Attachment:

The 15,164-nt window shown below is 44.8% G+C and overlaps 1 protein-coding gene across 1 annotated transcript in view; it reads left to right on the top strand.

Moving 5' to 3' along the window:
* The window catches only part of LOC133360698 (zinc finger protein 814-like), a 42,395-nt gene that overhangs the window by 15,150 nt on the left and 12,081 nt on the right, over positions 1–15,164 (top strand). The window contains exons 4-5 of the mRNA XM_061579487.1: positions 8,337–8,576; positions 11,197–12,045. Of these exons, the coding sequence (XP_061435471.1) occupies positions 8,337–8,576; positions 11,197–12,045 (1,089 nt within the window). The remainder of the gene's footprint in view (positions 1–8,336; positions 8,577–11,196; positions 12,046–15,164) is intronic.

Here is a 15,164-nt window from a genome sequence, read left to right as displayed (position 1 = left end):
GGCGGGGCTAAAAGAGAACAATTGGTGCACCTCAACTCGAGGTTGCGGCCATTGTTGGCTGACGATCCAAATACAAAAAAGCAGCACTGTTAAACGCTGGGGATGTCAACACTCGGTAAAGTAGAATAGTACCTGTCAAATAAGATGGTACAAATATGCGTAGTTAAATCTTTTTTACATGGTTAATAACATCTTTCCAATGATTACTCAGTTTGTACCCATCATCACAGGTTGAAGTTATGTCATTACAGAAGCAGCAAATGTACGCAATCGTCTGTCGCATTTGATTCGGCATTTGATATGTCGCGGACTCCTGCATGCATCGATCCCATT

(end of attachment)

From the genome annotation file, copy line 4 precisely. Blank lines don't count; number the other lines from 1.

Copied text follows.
Here is a 15,164-nt window from a genome sequence, read left to right as displayed (position 1 = left end):